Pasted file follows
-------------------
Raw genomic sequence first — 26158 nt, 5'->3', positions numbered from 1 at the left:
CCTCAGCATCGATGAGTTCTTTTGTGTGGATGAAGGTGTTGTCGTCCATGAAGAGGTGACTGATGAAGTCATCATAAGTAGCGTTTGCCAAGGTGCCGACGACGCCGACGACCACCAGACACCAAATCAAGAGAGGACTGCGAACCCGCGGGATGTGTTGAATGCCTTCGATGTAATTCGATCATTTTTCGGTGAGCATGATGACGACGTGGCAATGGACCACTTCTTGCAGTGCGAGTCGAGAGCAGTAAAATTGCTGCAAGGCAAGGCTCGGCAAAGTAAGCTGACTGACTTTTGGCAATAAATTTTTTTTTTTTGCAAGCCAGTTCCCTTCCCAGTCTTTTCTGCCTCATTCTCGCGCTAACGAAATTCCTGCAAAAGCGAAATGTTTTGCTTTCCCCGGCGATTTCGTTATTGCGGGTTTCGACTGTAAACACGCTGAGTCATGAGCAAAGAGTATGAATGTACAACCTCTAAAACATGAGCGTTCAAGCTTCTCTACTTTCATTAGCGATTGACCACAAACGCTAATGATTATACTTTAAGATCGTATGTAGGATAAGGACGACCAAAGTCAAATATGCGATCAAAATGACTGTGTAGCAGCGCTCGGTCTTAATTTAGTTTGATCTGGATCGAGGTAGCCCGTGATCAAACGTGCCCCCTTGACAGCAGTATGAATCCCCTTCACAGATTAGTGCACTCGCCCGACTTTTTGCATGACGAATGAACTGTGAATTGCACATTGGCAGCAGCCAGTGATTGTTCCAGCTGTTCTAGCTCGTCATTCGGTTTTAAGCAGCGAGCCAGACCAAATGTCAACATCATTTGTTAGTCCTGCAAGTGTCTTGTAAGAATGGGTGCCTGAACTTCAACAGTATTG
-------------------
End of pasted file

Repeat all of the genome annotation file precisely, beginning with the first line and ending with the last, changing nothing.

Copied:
Raw genomic sequence first — 26158 nt, 5'->3', positions numbered from 1 at the left:
CCTCAGCATCGATGAGTTCTTTTGTGTGGATGAAGGTGTTGTCGTCCATGAAGAGGTGACTGATGAAGTCATCATAAGTAGCGTTTGCCAAGGTGCCGACGACGCCGACGACCACCAGACACCAAATCAAGAGAGGACTGCGAACCCGCGGGATGTGTTGAATGCCTTCGATGTAATTCGATCATTTTTCGGTGAGCATGATGACGACGTGGCAATGGACCACTTCTTGCAGTGCGAGTCGAGAGCAGTAAAATTGCTGCAAGGCAAGGCTCGGCAAAGTAAGCTGACTGACTTTTGGCAATAAATTTTTTTTTTTTGCAAGCCAGTTCCCTTCCCAGTCTTTTCTGCCTCATTCTCGCGCTAACGAAATTCCTGCAAAAGCGAAATGTTTTGCTTTCCCCGGCGATTTCGTTATTGCGGGTTTCGACTGTAAACACGCTGAGTCATGAGCAAAGAGTATGAATGTACAACCTCTAAAACATGAGCGTTCAAGCTTCTCTACTTTCATTAGCGATTGACCACAAACGCTAATGATTATACTTTAAGATCGTATGTAGGATAAGGACGACCAAAGTCAAATATGCGATCAAAATGACTGTGTAGCAGCGCTCGGTCTTAATTTAGTTTGATCTGGATCGAGGTAGCCCGTGATCAAACGTGCCCCCTTGACAGCAGTATGAATCCCCTTCACAGATTAGTGCACTCGCCCGACTTTTTGCATGACGAATGAACTGTGAATTGCACATTGGCAGCAGCCAGTGATTGTTCCAGCTGTTCTAGCTCGTCATTCGGTTTTAAGCAGCGAGCCAGACCAAATGTCAACATCATTTGTTAGTCCTGCAAGTGTCTTGTAAGAATGGGTGCCTGAACTTCAACAGTATTG